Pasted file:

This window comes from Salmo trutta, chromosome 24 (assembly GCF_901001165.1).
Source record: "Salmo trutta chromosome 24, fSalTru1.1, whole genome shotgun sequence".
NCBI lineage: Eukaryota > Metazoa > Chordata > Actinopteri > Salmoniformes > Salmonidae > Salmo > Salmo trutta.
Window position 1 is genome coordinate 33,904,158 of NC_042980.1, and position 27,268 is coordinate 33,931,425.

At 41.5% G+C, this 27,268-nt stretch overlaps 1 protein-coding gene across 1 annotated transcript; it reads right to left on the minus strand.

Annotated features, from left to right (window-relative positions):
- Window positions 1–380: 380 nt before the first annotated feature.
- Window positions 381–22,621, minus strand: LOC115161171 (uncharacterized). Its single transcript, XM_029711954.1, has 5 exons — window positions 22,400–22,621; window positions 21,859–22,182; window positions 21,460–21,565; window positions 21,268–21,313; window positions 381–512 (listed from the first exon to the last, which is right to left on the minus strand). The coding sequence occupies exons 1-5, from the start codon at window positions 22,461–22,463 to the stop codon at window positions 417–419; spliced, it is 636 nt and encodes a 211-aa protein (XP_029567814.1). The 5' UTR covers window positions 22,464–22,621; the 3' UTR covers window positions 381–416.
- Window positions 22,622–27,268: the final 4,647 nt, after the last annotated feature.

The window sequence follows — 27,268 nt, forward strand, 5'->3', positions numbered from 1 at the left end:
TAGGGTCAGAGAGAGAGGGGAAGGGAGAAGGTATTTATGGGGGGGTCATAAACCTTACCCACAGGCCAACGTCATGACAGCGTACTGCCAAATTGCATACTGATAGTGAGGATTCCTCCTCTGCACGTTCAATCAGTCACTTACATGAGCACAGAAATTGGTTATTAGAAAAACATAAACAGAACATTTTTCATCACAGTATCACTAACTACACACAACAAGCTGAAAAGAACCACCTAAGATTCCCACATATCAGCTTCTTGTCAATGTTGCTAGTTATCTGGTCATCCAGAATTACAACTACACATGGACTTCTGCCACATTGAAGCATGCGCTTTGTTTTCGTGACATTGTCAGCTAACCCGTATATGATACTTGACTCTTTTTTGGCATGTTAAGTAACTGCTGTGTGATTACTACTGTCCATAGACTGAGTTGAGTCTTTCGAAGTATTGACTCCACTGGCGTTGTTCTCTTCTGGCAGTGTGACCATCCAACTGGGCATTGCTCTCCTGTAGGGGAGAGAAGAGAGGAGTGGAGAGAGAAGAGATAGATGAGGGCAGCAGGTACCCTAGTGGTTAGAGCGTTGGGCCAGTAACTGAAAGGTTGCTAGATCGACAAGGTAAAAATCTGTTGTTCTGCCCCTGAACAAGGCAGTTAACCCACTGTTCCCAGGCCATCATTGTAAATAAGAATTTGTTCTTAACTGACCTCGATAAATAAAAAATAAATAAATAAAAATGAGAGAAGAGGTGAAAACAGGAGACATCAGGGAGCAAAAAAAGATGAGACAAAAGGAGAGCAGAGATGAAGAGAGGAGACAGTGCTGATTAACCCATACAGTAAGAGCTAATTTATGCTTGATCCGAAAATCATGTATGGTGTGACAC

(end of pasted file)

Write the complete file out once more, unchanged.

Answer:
This window comes from Salmo trutta, chromosome 24 (assembly GCF_901001165.1).
Source record: "Salmo trutta chromosome 24, fSalTru1.1, whole genome shotgun sequence".
NCBI lineage: Eukaryota > Metazoa > Chordata > Actinopteri > Salmoniformes > Salmonidae > Salmo > Salmo trutta.
Window position 1 is genome coordinate 33,904,158 of NC_042980.1, and position 27,268 is coordinate 33,931,425.

At 41.5% G+C, this 27,268-nt stretch overlaps 1 protein-coding gene across 1 annotated transcript; it reads right to left on the minus strand.

Annotated features, from left to right (window-relative positions):
- Window positions 1–380: 380 nt before the first annotated feature.
- Window positions 381–22,621, minus strand: LOC115161171 (uncharacterized). Its single transcript, XM_029711954.1, has 5 exons — window positions 22,400–22,621; window positions 21,859–22,182; window positions 21,460–21,565; window positions 21,268–21,313; window positions 381–512 (listed from the first exon to the last, which is right to left on the minus strand). The coding sequence occupies exons 1-5, from the start codon at window positions 22,461–22,463 to the stop codon at window positions 417–419; spliced, it is 636 nt and encodes a 211-aa protein (XP_029567814.1). The 5' UTR covers window positions 22,464–22,621; the 3' UTR covers window positions 381–416.
- Window positions 22,622–27,268: the final 4,647 nt, after the last annotated feature.

The window sequence follows — 27,268 nt, forward strand, 5'->3', positions numbered from 1 at the left end:
TAGGGTCAGAGAGAGAGGGGAAGGGAGAAGGTATTTATGGGGGGGTCATAAACCTTACCCACAGGCCAACGTCATGACAGCGTACTGCCAAATTGCATACTGATAGTGAGGATTCCTCCTCTGCACGTTCAATCAGTCACTTACATGAGCACAGAAATTGGTTATTAGAAAAACATAAACAGAACATTTTTCATCACAGTATCACTAACTACACACAACAAGCTGAAAAGAACCACCTAAGATTCCCACATATCAGCTTCTTGTCAATGTTGCTAGTTATCTGGTCATCCAGAATTACAACTACACATGGACTTCTGCCACATTGAAGCATGCGCTTTGTTTTCGTGACATTGTCAGCTAACCCGTATATGATACTTGACTCTTTTTTGGCATGTTAAGTAACTGCTGTGTGATTACTACTGTCCATAGACTGAGTTGAGTCTTTCGAAGTATTGACTCCACTGGCGTTGTTCTCTTCTGGCAGTGTGACCATCCAACTGGGCATTGCTCTCCTGTAGGGGAGAGAAGAGAGGAGTGGAGAGAGAAGAGATAGATGAGGGCAGCAGGTACCCTAGTGGTTAGAGCGTTGGGCCAGTAACTGAAAGGTTGCTAGATCGACAAGGTAAAAATCTGTTGTTCTGCCCCTGAACAAGGCAGTTAACCCACTGTTCCCAGGCCATCATTGTAAATAAGAATTTGTTCTTAACTGACCTCGATAAATAAAAAATAAATAAATAAAAATGAGAGAAGAGGTGAAAACAGGAGACATCAGGGAGCAAAAAAAGATGAGACAAAAGGAGAGCAGAGATGAAGAGAGGAGACAGTGCTGATTAACCCATACAGTAAGAGCTAATTTATGCTTGATCCGAAAATCATGTATGGTGTGACAC